New additive manufacturing techniques devised by engineers from Stanford’s SLAC National Accelerator Laboratory could be used to 3D-print parts for complex machinery, such as particle accelerators, as well as vacuum electronic devices for applications in medical imaging, the electrical grid, satellite communications and more.
“We’re trying to print a particle accelerator, which is really ambitious,” says SLAC’s Diana Gamzina.
“We’ve been developing the process over the past few years, and we can already print particle accelerator components today. The whole point of 3D printing is to make stuff no matter where you are without a lot of infrastructure.”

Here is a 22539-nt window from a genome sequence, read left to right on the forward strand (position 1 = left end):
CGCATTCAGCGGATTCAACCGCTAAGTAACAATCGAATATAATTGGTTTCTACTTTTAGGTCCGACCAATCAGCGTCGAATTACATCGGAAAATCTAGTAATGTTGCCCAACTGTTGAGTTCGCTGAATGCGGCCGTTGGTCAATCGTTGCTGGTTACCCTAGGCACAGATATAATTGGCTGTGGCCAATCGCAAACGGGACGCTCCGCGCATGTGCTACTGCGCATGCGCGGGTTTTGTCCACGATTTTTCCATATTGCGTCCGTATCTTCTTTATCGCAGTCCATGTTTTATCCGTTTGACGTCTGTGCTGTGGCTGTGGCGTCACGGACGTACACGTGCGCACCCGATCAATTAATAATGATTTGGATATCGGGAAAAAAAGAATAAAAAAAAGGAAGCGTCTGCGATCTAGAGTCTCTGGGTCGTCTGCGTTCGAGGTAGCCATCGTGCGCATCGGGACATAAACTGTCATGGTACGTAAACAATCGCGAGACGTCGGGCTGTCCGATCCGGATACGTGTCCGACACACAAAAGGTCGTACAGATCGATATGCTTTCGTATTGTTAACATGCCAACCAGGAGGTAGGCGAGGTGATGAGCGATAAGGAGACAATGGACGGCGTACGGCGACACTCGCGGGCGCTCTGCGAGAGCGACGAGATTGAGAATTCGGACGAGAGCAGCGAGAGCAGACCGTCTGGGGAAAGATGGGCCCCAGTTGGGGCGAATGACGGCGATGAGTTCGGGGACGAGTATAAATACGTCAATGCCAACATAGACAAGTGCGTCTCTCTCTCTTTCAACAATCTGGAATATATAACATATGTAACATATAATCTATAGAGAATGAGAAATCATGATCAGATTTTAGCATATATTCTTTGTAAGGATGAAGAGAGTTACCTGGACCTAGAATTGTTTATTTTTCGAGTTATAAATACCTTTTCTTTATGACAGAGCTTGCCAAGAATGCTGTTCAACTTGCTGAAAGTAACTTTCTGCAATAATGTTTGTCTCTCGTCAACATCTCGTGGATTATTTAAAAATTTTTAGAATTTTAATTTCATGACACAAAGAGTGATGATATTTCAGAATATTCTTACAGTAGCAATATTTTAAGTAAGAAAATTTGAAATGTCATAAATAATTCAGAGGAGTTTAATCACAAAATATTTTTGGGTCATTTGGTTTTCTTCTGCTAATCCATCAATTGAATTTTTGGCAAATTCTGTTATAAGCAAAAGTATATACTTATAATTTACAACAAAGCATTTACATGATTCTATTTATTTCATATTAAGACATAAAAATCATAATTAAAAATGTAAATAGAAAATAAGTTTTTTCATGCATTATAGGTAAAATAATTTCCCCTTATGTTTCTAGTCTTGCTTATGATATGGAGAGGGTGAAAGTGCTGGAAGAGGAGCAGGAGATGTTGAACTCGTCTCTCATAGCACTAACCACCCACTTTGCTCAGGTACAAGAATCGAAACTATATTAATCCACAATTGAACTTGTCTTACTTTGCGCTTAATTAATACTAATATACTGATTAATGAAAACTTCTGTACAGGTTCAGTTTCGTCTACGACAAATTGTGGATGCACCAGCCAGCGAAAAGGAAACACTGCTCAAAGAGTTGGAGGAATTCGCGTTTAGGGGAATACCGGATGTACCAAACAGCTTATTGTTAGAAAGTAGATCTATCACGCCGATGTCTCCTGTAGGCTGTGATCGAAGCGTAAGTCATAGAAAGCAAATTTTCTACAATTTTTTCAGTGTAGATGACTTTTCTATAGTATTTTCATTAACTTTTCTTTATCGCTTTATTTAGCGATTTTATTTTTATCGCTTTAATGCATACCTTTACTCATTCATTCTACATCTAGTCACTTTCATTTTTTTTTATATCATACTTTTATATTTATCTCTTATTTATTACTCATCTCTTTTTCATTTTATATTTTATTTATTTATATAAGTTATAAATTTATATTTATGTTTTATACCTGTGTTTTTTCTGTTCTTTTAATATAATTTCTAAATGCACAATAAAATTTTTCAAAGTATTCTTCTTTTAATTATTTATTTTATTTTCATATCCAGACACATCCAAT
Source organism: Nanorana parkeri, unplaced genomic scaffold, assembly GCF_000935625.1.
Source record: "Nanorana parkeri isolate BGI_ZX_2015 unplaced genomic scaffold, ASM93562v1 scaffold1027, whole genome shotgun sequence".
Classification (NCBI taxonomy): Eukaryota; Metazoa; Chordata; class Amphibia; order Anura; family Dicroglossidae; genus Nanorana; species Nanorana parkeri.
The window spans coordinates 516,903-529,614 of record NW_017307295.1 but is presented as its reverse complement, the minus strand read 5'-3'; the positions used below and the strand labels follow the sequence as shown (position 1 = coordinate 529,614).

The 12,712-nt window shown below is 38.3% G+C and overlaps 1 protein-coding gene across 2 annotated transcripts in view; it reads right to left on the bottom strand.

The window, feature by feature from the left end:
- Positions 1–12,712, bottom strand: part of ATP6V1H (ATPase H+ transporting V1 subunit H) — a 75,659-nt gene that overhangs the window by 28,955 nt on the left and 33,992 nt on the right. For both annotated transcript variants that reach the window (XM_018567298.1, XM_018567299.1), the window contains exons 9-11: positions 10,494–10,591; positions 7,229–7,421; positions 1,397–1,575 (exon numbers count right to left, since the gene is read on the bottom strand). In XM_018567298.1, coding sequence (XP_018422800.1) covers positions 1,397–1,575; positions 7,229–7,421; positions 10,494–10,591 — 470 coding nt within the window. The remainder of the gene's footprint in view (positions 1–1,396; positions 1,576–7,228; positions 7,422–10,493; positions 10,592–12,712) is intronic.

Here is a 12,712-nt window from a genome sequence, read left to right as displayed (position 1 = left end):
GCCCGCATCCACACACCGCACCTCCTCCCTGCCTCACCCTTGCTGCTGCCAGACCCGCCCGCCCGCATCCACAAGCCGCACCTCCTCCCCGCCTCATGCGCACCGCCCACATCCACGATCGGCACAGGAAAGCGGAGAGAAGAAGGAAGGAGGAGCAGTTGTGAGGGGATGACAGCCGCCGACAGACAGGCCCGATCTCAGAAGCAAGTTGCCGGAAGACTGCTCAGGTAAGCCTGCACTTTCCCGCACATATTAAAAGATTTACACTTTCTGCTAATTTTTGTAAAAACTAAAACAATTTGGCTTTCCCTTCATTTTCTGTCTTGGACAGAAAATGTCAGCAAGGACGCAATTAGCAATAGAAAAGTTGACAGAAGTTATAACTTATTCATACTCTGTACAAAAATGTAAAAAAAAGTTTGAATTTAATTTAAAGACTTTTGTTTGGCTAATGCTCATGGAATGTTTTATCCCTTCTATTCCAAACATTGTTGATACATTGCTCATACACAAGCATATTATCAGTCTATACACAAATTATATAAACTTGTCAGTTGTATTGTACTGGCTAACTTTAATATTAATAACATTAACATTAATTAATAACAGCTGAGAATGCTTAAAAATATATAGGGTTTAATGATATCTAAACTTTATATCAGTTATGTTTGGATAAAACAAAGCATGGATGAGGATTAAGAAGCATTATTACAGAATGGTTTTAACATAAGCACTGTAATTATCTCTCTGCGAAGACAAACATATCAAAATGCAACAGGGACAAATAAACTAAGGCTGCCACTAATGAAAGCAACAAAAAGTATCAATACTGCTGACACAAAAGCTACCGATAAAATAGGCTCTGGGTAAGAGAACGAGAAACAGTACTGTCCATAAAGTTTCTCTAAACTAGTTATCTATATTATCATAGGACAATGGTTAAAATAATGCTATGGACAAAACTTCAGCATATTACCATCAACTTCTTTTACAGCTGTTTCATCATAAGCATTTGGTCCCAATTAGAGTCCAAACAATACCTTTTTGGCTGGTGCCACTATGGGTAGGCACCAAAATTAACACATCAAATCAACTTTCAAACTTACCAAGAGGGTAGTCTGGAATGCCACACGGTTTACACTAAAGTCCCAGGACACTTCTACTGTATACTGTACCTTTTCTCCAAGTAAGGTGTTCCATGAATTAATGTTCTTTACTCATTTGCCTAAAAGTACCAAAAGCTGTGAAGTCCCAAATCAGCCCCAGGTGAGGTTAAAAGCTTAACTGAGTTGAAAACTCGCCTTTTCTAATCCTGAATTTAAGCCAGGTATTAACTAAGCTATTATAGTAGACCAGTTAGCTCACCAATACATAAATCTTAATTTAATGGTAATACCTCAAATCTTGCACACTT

By using extremely pure copper powder, and moving the printing platform about 50 microns between each layer, the team can attain the precision it needs for the parts.
However, this process introduces oxygen into the layers — a problem that will need to be solved before the technology is put to practical use.